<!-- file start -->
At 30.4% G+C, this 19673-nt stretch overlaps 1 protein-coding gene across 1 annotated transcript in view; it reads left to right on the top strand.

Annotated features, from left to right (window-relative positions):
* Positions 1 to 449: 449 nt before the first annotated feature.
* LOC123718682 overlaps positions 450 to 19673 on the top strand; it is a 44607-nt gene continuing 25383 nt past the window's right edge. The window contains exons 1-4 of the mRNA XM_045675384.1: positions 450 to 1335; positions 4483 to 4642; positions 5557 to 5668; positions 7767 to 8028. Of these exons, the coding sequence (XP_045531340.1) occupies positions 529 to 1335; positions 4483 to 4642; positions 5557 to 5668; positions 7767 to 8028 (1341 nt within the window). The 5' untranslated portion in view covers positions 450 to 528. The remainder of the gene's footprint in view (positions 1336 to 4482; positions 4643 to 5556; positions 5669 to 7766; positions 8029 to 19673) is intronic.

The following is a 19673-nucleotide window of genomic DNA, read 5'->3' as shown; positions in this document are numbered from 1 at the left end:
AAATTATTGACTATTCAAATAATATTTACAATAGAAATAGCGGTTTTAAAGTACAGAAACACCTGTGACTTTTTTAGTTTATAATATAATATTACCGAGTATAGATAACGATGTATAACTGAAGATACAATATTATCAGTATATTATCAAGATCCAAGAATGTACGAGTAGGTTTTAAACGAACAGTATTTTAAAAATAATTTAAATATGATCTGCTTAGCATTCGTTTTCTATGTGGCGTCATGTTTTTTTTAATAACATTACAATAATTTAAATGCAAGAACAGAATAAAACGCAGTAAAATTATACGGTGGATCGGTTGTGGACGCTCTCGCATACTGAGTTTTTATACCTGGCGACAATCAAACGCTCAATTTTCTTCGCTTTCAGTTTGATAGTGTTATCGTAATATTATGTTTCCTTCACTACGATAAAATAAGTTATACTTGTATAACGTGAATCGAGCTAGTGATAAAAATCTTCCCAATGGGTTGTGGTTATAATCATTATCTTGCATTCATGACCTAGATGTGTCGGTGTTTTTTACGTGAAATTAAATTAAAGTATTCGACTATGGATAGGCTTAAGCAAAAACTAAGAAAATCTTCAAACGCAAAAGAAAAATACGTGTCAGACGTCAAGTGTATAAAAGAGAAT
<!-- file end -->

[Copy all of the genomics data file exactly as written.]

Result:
At 30.4% G+C, this 19673-nt stretch overlaps 1 protein-coding gene across 1 annotated transcript in view; it reads left to right on the top strand.

Annotated features, from left to right (window-relative positions):
* Positions 1 to 449: 449 nt before the first annotated feature.
* LOC123718682 overlaps positions 450 to 19673 on the top strand; it is a 44607-nt gene continuing 25383 nt past the window's right edge. The window contains exons 1-4 of the mRNA XM_045675384.1: positions 450 to 1335; positions 4483 to 4642; positions 5557 to 5668; positions 7767 to 8028. Of these exons, the coding sequence (XP_045531340.1) occupies positions 529 to 1335; positions 4483 to 4642; positions 5557 to 5668; positions 7767 to 8028 (1341 nt within the window). The 5' untranslated portion in view covers positions 450 to 528. The remainder of the gene's footprint in view (positions 1336 to 4482; positions 4643 to 5556; positions 5669 to 7766; positions 8029 to 19673) is intronic.

The following is a 19673-nucleotide window of genomic DNA, read 5'->3' as shown; positions in this document are numbered from 1 at the left end:
AAATTATTGACTATTCAAATAATATTTACAATAGAAATAGCGGTTTTAAAGTACAGAAACACCTGTGACTTTTTTAGTTTATAATATAATATTACCGAGTATAGATAACGATGTATAACTGAAGATACAATATTATCAGTATATTATCAAGATCCAAGAATGTACGAGTAGGTTTTAAACGAACAGTATTTTAAAAATAATTTAAATATGATCTGCTTAGCATTCGTTTTCTATGTGGCGTCATGTTTTTTTTAATAACATTACAATAATTTAAATGCAAGAACAGAATAAAACGCAGTAAAATTATACGGTGGATCGGTTGTGGACGCTCTCGCATACTGAGTTTTTATACCTGGCGACAATCAAACGCTCAATTTTCTTCGCTTTCAGTTTGATAGTGTTATCGTAATATTATGTTTCCTTCACTACGATAAAATAAGTTATACTTGTATAACGTGAATCGAGCTAGTGATAAAAATCTTCCCAATGGGTTGTGGTTATAATCATTATCTTGCATTCATGACCTAGATGTGTCGGTGTTTTTTACGTGAAATTAAATTAAAGTATTCGACTATGGATAGGCTTAAGCAAAAACTAAGAAAATCTTCAAACGCAAAAGAAAAATACGTGTCAGACGTCAAGTGTATAAAAGAGAAT